Now Hall has turned his attention to the also-amazing Memphis wrassling world — pre-cable, bleached hair, and steroids–with a new book Sputnik, Masked Men, & Midgets: The Early Days of Memphis Wrestling to be published by Shangri-La Projects in September, 2009.  Memphis wrassling WAS the roots and forerunner of the WWF and the WWE.  Many of the giants of the corporate cable wrestling world first wrestled in Memphis–including Jerry Lawler, Jimmy Hart, Lance “Banana Nose” Russell, and many others.  But before Lawler, in Memphis, there was Sputnik Monroe, Jackie Fargo, Don and Al Greene, Tojo Yamamoto, and Plowboy Frazier. Why do you think Andy Kaufman put his multi-million dollar career as a comedian and actor on hold? To come be a part of the greatest wrassling territory in the U.S., of course (and to wrestle Memphis women as well!)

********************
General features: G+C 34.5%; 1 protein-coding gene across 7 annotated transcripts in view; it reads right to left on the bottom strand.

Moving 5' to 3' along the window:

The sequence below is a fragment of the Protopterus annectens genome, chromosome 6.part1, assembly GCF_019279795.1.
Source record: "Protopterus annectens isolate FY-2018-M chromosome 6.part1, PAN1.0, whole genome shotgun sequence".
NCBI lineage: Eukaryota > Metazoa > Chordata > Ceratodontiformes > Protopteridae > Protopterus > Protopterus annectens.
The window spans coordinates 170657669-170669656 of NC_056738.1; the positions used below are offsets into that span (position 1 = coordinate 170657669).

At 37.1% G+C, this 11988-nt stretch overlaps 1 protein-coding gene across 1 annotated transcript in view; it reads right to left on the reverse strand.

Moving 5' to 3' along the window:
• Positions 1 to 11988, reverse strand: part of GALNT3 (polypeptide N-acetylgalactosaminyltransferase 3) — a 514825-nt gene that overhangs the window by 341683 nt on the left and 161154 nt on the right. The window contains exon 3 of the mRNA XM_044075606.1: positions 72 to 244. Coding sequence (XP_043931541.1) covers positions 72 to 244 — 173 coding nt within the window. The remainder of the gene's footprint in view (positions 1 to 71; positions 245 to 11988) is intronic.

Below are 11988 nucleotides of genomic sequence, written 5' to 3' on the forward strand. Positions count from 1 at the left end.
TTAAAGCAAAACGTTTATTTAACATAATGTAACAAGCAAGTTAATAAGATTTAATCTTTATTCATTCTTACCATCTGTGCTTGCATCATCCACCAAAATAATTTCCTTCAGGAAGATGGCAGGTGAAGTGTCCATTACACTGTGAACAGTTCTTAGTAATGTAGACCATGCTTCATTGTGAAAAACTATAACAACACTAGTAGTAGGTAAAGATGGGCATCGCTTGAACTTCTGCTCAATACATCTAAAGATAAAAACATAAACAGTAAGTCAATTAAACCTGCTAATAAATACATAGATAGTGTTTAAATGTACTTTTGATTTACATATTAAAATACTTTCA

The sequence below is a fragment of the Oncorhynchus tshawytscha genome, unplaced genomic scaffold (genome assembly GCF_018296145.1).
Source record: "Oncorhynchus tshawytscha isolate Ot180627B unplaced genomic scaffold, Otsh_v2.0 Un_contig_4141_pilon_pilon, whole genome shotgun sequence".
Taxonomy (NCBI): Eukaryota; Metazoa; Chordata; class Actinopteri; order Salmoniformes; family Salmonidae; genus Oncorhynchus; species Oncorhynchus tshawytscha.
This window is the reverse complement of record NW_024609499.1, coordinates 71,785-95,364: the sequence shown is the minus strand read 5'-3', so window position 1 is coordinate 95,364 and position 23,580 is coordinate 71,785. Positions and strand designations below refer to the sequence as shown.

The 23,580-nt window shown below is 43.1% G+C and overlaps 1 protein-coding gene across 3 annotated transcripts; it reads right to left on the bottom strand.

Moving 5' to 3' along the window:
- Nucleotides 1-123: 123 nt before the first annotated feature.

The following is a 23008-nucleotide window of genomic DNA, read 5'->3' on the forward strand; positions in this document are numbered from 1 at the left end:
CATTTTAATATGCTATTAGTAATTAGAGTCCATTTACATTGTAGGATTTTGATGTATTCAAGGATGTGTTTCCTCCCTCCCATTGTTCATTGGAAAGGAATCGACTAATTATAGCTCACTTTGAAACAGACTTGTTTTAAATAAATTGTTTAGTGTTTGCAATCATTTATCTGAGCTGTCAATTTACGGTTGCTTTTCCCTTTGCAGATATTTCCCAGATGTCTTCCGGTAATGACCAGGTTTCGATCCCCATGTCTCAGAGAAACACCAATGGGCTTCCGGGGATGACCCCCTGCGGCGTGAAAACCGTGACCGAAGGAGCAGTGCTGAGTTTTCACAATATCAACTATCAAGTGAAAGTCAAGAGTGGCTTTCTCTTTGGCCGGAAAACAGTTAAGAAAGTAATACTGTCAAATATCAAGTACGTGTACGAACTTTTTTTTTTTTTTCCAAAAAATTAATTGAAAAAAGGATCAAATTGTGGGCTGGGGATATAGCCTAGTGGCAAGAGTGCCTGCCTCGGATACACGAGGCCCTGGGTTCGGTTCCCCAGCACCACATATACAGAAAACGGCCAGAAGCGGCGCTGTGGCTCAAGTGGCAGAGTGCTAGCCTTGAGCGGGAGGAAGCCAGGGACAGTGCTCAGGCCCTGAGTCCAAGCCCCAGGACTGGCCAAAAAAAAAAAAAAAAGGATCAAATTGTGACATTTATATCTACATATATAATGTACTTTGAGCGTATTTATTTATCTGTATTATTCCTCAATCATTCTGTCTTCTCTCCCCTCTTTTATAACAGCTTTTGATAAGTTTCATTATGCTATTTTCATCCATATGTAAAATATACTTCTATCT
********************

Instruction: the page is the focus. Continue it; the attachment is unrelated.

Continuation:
Hall’s book captures the insanity of the ring and the outrageous costumes and get-ups of the wildest and most original wrestling era. The book contains over 400 images of wrestlers, programs, advertisements, and other Memphis wrassling ephemera. Any professional wrestling fan must own this book!

If that is not enough, the King of Memphis, Jerry “The King” Lawler adds his thoughts about early Memphis wrestling in the book’s introduction!  But, wait, there’s more…

Additionally, Hall’s book includes some of the most amazing early 1950s never-before-published live action Memphis wrestling photos from the Robert Dye, Sr. collection.

And, like all crazy releases from Shangri-la Projects, this book comes with still even more:  a cd of rare recorded gems from Sputnik Monroe, Handsome Jimmy Valiant, & Len Rossi–among others!!!!

This book is a must-have for any & all wrestling fans.  Read more about it at Ron Hall’s Early Memphis Wrestling Blog.

Available September, 2009!  Order yours now & it will ship before your neighbors get it!